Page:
# How did Maxwell's theory of electrodynamics contradict the Galilean principle of relativity? (Pre-special relativity)

My question is (1) how Maxwell's equations contradicted Galilean principle of relativity.

Maxwell's equations have wave solutions that propagate with speed $c = \frac{1}{\sqrt{\mu_0\epsilon_0}}$.

Since velocity is relative (speed *c* with respect to *what*?), it was initially thought that the *what* is an luminiferous aether in which electromagnetic waves propagated and which singled out a family of coordinate systems at rest with respect to the aether.

If so, then light should obey the Galilean velocity addition law. That is, a lab with a non-zero speed relative to the luminiferous aether should find a directionally dependent speed of light.

However, the Michelson–Morley experiment (original and follow-ups) failed to detect such a directional dependence. Some implications are

(1) there is no aether and electromagnetic waves propagate at an invariant speed. This conflicts with Galilean relativity for which two observers in relative uniform motion will measure different speeds for the same electromagnetic wave. This path leads to special relativity theory.

(2) there is an aether but it is undetectable. This path leads to Lorentz aether theory.

A Galilean set of frames are an obvious/common sense way of viewing motion if we assume the validity of 3 also **apparently** obvious postulates.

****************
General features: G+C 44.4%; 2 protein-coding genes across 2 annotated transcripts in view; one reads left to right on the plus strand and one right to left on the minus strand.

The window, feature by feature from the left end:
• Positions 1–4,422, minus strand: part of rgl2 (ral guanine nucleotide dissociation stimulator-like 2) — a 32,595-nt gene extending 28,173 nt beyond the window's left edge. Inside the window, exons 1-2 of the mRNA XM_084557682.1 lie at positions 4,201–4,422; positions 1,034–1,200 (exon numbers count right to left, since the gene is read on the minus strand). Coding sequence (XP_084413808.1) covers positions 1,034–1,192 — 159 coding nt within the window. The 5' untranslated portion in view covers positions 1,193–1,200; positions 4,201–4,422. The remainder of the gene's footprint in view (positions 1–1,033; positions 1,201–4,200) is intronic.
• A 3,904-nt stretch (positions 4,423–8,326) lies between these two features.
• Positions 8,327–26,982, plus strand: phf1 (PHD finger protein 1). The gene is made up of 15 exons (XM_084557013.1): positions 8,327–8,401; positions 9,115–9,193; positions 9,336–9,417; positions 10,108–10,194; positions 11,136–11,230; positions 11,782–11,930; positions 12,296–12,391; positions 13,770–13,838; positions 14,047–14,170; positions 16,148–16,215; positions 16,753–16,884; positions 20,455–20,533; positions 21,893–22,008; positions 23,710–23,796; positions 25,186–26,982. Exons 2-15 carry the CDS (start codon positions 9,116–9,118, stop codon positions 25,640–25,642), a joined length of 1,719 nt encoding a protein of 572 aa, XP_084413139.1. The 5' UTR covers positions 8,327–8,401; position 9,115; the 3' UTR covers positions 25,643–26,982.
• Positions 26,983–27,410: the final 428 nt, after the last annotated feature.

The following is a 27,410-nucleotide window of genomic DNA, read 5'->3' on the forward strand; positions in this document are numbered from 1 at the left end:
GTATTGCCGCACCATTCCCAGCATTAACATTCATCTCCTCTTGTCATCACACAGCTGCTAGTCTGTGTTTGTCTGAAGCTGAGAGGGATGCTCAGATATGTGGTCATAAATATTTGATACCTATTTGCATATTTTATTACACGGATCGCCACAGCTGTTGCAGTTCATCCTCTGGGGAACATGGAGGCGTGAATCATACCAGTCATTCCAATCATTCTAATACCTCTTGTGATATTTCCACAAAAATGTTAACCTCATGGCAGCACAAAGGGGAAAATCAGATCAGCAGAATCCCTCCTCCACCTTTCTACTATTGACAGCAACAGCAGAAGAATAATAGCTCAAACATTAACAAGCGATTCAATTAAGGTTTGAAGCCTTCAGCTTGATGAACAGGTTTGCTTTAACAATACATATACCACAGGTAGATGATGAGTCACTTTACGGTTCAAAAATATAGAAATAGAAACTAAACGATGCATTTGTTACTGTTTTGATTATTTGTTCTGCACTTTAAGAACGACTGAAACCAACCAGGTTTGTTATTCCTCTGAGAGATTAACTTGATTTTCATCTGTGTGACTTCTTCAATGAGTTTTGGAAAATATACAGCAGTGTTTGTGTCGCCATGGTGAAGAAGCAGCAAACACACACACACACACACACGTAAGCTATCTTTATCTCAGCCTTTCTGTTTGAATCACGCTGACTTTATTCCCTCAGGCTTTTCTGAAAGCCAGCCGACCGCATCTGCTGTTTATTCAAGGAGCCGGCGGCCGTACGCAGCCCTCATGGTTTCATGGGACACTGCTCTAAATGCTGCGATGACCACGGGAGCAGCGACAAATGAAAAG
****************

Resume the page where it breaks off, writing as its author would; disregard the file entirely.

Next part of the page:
All clocks measure time at the same rate, independent of their velocity.

Objects have no limit on their potential velocity.

Rulers have the same length (difference in position between the lengths at a common time),

**independent**of their velocity.

When Maxwell formulated/compiled his equatons, implying that light speed was invariant in every frame, Einstein was forced to consider the implications of this for Galilean transformations and their "obvious" underlying assumptions.

If light speed is invariant in all frames, then something has to give to preserve that invariance, and the 3 assumptions above needed to be abandoned to preserve Maxwell's laws.

How the Maxwell equations retained the same form in all inertial frames by obeying Lorentz transformation?

By the development of the Faraday tensor $F_{\mu v}$ based on a vector potential $\vec A $ and a scalar potential $\Phi $ .

The difference between Galilean and special relativity is the details of how spacetime coordinates change between reference frames. The Galilean transformation $t'=t,\,\mathbf{x}' =\mathbf{x}-\mathbf{v}t$ relates reference frames of relative velocity $\mathbf{v}$. This implies that, if $A$ has velocity $\mathbf{u}$ relative to $B$ and $B$ has velocity $\mathbf{v}$ relative to $C$, $A$ has velocity $\mathbf{u}+\mathbf{v}$ relative to $C$. This implies no speed can be invariant across reference systems. For example, if I shine a torch while on a train that's going past you, you and I should disagree on the speed of the torch's light.

However, Maxwell's theory contains waves of speed $c:=1/\sqrt{\mu_0\varepsilon_0}$, so cannot apply in all reference frames if they are related as per Galileo's formulae. In a region with no electric charges or currents, Maxwell's equations imply the wave equations $$\nabla^2\mathbf{B}=c^{-2}\partial_t^2\mathbf{B},\,\nabla^2\mathbf{E}=c^{-2}\partial_t^2\mathbf{E}.$$

Special relativity still claims physical laws are the same in all reference frames, but they relate their coordinates differently, viz. $$t'=\frac{t-\mathbf{v}\cdot\mathbf{x}/c^2}{\sqrt{1-v^2/c^2}},\,\mathbf{x}' =\frac{\mathbf{x}-\mathbf{v}t}{\sqrt{1-v^2/c^2}}.$$One can show that a change in reference frames preserves the above speed-$c$ wave equations.